The income umbrella (AP photo/Charles Dharapak)

Colonial Life, the worksite marketing arm of Unum Group Corp. (NYSE:UNM), recently sent me a well-done report about improving benefits communications.

Building good, effective benefits communication is simply a good, kind, intelligent, useful thing to do.

When worksite marketing companies like Colonial Life do it, it can probably help increase the take-up rate for employee-paid products.

It’s something that insurance companies that sell interest-sensitive products can do even when economic conditions are not too favorable for selling additional interest-sensitive products.

And, at a time when the Patient Protection and Affordable Care Act (PPACA) seems to be poised to change benefit plans in a big, unpredictable ways, it may provide some protection against chaos, bitter disappointment and difficulties with getting urgently needed care.

When, for example, Colonial Life commissed a poll earlier this year, it found that 98 percent of the workers surveyed said understanding their employer-sponsored benefits is at least somewhat important. About 90 percent said they would like to have a face-to-face talk with a benefits expert.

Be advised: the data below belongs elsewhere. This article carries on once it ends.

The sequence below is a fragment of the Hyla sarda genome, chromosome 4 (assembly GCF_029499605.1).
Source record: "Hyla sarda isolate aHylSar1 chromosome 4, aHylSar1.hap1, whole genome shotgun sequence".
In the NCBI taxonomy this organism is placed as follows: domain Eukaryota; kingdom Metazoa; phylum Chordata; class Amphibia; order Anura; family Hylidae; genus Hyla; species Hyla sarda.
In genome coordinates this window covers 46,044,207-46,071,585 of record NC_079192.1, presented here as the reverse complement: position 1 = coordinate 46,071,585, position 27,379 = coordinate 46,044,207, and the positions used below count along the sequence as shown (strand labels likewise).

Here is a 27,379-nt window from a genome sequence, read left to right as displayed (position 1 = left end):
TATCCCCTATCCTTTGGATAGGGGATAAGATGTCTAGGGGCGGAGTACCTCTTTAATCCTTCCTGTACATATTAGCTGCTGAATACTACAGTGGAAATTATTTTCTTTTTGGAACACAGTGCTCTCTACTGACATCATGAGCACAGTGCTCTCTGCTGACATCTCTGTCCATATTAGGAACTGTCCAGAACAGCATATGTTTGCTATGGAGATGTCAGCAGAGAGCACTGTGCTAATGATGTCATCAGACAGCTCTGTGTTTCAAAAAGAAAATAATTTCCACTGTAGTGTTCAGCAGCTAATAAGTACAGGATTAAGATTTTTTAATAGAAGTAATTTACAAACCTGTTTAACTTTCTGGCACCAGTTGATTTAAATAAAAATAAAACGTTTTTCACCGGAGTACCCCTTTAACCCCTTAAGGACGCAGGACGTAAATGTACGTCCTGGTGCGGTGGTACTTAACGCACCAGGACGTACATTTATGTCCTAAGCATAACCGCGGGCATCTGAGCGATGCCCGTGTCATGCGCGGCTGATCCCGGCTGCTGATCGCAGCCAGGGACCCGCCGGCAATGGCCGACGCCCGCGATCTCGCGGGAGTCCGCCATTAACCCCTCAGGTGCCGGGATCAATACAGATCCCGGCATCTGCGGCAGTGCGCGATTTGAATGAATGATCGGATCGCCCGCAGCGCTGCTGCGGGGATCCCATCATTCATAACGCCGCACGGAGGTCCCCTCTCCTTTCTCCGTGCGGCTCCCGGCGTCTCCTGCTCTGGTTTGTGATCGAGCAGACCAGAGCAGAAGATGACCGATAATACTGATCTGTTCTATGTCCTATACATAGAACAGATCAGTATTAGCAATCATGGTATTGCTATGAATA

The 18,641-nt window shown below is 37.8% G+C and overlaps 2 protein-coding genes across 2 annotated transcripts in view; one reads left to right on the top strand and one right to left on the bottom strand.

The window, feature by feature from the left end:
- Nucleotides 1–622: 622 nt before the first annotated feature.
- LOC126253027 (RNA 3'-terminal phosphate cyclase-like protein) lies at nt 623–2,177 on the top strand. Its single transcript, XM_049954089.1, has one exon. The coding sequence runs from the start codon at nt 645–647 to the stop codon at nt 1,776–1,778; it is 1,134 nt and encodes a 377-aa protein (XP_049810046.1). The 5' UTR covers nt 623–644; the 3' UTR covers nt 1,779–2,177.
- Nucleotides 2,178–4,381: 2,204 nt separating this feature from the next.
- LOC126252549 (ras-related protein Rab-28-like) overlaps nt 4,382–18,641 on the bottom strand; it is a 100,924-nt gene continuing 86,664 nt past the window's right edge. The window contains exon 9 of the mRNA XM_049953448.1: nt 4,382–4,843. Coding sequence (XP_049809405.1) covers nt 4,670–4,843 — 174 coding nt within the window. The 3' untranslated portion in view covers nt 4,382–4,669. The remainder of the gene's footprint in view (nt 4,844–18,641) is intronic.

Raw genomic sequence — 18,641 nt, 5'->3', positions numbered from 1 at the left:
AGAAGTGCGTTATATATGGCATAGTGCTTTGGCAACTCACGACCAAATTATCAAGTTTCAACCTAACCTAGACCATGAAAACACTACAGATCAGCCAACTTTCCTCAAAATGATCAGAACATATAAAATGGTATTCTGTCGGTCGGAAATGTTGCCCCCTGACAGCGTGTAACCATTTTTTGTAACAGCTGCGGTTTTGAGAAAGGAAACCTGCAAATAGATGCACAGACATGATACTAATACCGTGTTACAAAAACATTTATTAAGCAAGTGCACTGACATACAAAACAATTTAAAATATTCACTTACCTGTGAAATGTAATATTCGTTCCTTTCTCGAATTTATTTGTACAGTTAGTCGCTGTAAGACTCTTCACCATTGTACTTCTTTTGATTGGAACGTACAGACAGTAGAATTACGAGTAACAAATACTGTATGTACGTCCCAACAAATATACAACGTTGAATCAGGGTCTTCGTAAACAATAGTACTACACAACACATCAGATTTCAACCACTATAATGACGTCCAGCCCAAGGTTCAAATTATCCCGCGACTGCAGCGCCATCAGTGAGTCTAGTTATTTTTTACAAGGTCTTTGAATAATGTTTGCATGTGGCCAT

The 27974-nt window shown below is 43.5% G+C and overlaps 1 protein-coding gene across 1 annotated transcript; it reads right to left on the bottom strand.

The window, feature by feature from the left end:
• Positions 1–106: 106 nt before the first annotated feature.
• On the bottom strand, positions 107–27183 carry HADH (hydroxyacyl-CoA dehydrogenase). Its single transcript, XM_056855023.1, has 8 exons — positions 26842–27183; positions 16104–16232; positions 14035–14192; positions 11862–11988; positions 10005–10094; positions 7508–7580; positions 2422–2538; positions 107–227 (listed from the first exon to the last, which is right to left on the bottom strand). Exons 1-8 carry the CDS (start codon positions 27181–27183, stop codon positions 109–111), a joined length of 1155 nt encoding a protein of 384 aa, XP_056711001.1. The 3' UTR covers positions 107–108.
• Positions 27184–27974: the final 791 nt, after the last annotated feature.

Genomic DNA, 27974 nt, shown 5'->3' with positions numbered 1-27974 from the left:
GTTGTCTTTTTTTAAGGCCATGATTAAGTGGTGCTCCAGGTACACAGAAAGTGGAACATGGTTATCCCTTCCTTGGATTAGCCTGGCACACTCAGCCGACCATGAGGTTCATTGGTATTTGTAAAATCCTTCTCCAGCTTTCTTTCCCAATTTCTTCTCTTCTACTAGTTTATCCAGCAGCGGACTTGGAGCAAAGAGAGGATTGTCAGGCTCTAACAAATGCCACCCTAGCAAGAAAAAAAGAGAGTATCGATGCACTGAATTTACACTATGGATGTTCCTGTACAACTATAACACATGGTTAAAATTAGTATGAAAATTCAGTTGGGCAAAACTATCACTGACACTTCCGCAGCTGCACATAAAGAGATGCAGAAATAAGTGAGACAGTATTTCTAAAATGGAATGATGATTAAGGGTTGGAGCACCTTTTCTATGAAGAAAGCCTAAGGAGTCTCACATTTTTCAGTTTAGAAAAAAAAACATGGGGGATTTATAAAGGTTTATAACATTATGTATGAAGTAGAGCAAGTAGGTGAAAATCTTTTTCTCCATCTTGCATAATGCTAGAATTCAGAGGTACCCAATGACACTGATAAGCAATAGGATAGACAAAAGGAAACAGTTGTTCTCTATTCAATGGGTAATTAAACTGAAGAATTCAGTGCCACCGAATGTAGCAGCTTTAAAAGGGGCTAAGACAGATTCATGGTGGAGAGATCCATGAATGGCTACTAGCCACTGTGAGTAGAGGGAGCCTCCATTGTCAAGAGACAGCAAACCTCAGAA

But it hit me, while reading the report, and my own company’s benefit plan documents, that what what insurers, employers and workers really could use would be a naughty little Mr. Subliminal Man drone (maybe re-purposed from the Pentagon?) who could fly in and tell people things they really need to know, in the language that is actually appropriate, as opposed to the language that people generally feel comfortable using in a professional workplace.

Mr. Subliminal Man could swoop in to XYZ Services Inc.’s breakroom and tell the employer:

  • No, you cannot lay off workers in dribs and drabs, overwork the survivors, slash health benefits, organize a brutal absence management program, and expect morale to be great.
  • No, that candy machine in the breakroom is not doing your diabetes and cardiovascular-related disability claim rates any favors.
  • No, it is not amusing that you have about as much chance of providing a broker or insurer with a clean, complete list of employees’ home addresses as the disability insurer has of discovered a big oil well under its parking lot.

Mr. Subliminal Man could tell the workers:

  • We wish that for once someone could use all the application technology we have developed to actually fill out one form out correctly. Scientists have told us that that’s possible.
  • We could talk to you honestly and candidly about claims, so you knew what you were really getting, but then you’d lawyer up and game the system, and we’d somehow end up paying you a claim for that terrible disease while you were inexplicably in enough state of remission to run marathons and shingle your roof.
  • And, of course, “Yes. You are very fat.”

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